How can the iPhone be set to vibrate once?

For example, when a player loses a life or the game is over, the iPhone should vibrate.

  • 8
    Shake gesture is completely different than vibration. One is human-initiated, one device-initiated. – Eiko Jan 18 '11 at 14:15

12 Answers 12

up vote 394 down vote accepted

From "iPhone Tutorial: Better way to check capabilities of iOS devices":

There are two seemingly similar functions that take a parameter kSystemSoundID_Vibrate:

1) AudioServicesPlayAlertSound(kSystemSoundID_Vibrate);
2) AudioServicesPlaySystemSound(kSystemSoundID_Vibrate);

Both of the functions vibrate the iPhone. But, when you use the first function on devices that don’t support vibration, it plays a beep sound. The second function, on the other hand, does nothing on unsupported devices. So if you are going to vibrate the device continuously, as an alert, common sense says, use function 2.

First, add the AudioToolbox framework AudioToolbox.framework to your target in Build Phases.

Then, import this header file:

#import <AudioToolbox/AudioServices.h>
  • 3
    #import <Cocoa/Cocoa.h> is not required. – Raptor Sep 30 '11 at 4:33
  • 11
    You also need to add the AudioToolbox.framework – DenVog Apr 11 '12 at 14:07
  • 8
    Is there a way to reduce the vibration time to less than 1 sec? – George Asda Jan 23 '13 at 16:13
  • 11
    I would like to add, that if vibration is off in Settings of iOS, user will not get vibration even if you use these commands. – wzbozon Mar 7 '13 at 14:10
  • 7
    In Swift: AudioServicesPlayAlertSound(UInt32(kSystemSoundID_Vibrate)) (at least as of beta 2) – Sam Soffes Jun 18 '14 at 23:25

Swift 3.0

Same as 2.0, no changes.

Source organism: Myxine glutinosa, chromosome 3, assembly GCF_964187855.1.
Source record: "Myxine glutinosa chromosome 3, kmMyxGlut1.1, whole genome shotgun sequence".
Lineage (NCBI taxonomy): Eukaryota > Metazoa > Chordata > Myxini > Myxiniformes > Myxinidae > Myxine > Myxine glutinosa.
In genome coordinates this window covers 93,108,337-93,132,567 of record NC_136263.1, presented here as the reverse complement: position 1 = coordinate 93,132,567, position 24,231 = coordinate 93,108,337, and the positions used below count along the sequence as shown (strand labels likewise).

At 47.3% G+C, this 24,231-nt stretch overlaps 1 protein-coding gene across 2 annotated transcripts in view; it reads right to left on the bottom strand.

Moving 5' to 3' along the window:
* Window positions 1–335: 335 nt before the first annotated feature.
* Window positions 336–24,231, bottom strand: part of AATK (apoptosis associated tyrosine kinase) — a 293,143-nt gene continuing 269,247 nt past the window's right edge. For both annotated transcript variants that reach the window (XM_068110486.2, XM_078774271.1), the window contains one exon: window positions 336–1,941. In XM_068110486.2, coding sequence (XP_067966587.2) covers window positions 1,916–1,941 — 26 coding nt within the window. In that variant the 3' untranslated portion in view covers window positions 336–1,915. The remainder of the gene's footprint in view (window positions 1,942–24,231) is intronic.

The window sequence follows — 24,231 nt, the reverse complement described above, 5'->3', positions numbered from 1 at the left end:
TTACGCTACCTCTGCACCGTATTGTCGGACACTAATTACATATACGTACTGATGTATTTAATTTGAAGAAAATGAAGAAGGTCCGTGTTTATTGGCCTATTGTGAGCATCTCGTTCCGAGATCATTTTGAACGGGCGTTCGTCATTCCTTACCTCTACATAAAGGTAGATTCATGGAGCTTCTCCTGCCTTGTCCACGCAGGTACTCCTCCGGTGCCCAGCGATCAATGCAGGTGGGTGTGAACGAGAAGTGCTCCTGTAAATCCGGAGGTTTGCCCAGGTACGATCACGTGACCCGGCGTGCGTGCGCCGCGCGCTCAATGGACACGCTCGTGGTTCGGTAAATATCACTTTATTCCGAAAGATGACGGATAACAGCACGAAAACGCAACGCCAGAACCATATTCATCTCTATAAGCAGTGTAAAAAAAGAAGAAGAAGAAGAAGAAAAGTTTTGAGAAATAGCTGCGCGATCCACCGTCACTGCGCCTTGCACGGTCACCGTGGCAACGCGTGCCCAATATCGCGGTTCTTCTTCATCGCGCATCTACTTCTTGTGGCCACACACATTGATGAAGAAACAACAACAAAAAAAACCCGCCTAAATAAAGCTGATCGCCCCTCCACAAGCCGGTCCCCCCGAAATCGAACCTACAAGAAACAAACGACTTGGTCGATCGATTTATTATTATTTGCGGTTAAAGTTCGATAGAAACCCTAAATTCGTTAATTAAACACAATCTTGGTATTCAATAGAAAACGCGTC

Swift 2.0

AudioToolbox now presents the kSystemSoundID_Vibrate as a SystemSoundID type, so the code is:

import AudioToolbox.AudioServices

AudioServicesPlaySystemSound(kSystemSoundID_Vibrate)
AudioServicesPlayAlertSound(kSystemSoundID_Vibrate)

Instead of having to go thru the extra cast step

(Props to @Dov)

Original Answer (Swift 1.x)

And, here's how you do it on Swift (in case you ran into the same trouble as I did)

Link against AudioToolbox.framework (Go to your project, select your target, build phases, Link Binary with Libraries, add the library there)

Once that is completed:

import AudioToolbox.AudioServices

// Use either of these
AudioServicesPlaySystemSound(SystemSoundID(kSystemSoundID_Vibrate))
AudioServicesPlayAlertSound(SystemSoundID(kSystemSoundID_Vibrate))

The cheesy thing is that SystemSoundID is basically a typealias (fancy swift typedef) for a UInt32, and the kSystemSoundID_Vibrate is a regular Int. The compiler gives you an error for trying to cast from Int to UInt32, but the error reads as "Cannot convert to SystemSoundID", which is confusing. Why didn't apple just make it a Swift enum is beyond me.

@aponomarenko's goes into the details, my answer is just for the Swifters out there.

  • This seems to be fixed in Swift 2/iOS 9/Xcode 7. I used AudioServicesPlaySystemSound(kSystemSoundID_Vibrate) and it compiled fine – Dov Oct 1 '15 at 15:17

A simple way to do so is with Audio Services:

#import <AudioToolbox/AudioToolbox.h> 
...    
AudioServicesPlaySystemSound(kSystemSoundID_Vibrate);
  • Thanks. What is the import? – jarryd Jan 18 '11 at 14:12
  • 4
    documentation ;) – Elias Atahi Mar 26 '13 at 15:45
  • 3
    #import <AudioToolbox/AudioToolbox.h> and you'll need to add the AudioToolbox.framework to your project's Build Phases. – Michael Mangold Jul 28 '13 at 12:57
  • 1
    @import AudioToolbox in the new Xcode 5 – Tushar Koul Oct 30 '13 at 10:18

I had great trouble with this for devices that had vibration turned off in some manner, but we needed it to work regardless, because it is critical to our application functioning, and since it is just an integer to a documented method call, it will pass validation. So I have tried some sounds that were outside of the well documented ones here: TUNER88/iOSSystemSoundsLibrary

I have then stumbled upon 1352, which is working regardless of the silent switch or the settings on the device (Settings->vibrate on ring, vibrate on silent).

- (void)vibratePhone;
{
     if([[UIDevice currentDevice].model isEqualToString:@"iPhone"])
     {
         AudioServicesPlaySystemSound (1352); //works ALWAYS as of this post
     }
     else
     {
          // Not an iPhone, so doesn't have vibrate
          // play the less annoying tick noise or one of your own
          AudioServicesPlayAlertSound (1105);
     }
}
  • 6